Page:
A: I have been able to report on interesting events and speeches such as when California Governor Jerry Brown and former Vice President Dick Cheney spoke to Pepperdine.

Q: What have you discovered about what it's like being a journalist in the real world while at Pepperdine?
A: I have learned how many people it takes to produce a newscast. Normally we only think of the anchors and reporters we see on T.V. Additionally, I've learned that it takes a long time to write a news article or produce a newscast.

Q: How have you continued to be inspired by journalism despite the interesting place the industry is in?
A: Journalists are important today because they inform citizens, keep people in power accountable and they bring people together. I look forward to the challenges ahead. I have also been inspired to continue to pursue my dream by the speakers and Pepperdine alumni that the journalism professors have speak to the journalism classes. We have been able to hear from news reporters from across the country.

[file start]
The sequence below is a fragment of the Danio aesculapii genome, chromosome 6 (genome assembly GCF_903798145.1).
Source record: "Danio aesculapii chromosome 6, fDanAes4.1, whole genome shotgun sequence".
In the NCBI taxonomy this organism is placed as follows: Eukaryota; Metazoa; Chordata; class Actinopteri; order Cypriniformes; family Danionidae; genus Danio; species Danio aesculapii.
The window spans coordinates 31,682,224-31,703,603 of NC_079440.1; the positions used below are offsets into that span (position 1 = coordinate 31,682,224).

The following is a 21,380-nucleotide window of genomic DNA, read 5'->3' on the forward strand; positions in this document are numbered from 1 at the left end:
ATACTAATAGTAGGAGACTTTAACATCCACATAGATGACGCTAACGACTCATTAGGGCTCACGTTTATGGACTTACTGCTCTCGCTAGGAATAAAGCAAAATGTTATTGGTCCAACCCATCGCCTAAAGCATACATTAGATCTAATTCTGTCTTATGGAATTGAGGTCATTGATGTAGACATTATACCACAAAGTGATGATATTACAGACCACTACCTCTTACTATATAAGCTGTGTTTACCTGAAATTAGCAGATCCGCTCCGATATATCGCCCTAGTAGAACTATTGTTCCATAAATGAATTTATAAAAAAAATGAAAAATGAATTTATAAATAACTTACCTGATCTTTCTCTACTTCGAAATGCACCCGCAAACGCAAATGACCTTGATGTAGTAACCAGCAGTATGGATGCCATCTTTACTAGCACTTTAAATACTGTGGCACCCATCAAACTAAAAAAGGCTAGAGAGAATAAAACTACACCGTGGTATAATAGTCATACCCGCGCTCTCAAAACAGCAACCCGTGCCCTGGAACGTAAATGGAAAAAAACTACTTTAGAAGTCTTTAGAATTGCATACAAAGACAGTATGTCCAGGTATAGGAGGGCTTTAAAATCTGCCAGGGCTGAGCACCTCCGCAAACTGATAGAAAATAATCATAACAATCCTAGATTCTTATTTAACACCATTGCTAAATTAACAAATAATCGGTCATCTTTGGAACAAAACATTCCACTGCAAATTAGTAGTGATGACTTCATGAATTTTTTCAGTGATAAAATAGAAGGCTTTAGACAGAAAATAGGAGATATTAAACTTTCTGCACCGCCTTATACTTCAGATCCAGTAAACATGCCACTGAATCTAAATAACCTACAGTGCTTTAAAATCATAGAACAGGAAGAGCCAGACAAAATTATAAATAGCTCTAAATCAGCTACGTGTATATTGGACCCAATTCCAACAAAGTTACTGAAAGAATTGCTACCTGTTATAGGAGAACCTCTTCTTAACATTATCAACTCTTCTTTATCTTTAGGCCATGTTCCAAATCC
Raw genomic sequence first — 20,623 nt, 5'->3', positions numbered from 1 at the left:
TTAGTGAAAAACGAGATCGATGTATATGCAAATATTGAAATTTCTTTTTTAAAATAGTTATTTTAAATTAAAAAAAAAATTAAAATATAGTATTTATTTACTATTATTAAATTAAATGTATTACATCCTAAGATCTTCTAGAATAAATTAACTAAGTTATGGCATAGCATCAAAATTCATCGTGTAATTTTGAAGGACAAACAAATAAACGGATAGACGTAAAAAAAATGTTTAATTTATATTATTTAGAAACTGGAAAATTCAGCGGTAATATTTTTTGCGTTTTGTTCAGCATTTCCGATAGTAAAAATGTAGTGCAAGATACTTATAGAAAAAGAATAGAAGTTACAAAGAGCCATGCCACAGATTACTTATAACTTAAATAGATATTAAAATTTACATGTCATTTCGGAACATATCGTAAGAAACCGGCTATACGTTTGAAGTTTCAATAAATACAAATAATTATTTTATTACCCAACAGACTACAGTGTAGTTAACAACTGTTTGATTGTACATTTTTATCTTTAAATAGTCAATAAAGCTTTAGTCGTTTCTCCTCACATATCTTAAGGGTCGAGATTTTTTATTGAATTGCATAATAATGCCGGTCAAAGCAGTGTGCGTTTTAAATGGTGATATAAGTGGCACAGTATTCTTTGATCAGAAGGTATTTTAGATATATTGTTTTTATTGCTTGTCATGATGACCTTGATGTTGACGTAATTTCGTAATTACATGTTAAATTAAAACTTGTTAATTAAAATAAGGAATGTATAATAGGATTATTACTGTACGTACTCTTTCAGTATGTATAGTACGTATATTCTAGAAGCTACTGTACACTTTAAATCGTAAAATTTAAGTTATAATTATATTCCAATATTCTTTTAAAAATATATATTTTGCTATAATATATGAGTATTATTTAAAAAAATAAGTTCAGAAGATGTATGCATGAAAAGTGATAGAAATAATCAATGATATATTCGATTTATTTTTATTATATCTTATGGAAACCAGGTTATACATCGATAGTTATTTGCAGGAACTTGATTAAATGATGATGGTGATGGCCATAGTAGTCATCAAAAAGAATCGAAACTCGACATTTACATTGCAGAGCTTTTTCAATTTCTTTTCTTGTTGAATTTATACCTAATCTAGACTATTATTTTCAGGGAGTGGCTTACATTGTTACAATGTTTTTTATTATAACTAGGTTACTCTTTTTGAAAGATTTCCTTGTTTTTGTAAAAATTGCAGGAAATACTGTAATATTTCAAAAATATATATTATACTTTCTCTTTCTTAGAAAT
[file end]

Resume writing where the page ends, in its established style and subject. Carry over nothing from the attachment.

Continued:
Q: What is something you have learned while doing journalism at Pepperdine that you hope to take into your career?
A: I learned how to finish assignments on a deadline and find story ideas and sources.

Q: Describe a time that you made a mistake in the learning lab (PGM or NewsWaves) that had a profound impact on you.
A: I sometimes forgot to attribute quotes and information when I first started writing for the Graphic. After getting experience writing news articles for the newspaper, it is something I learned I can never forget.

Jennevieve Fong


Jennevieve FongGraduated 2018
Reporter KTVL, Medfor, OR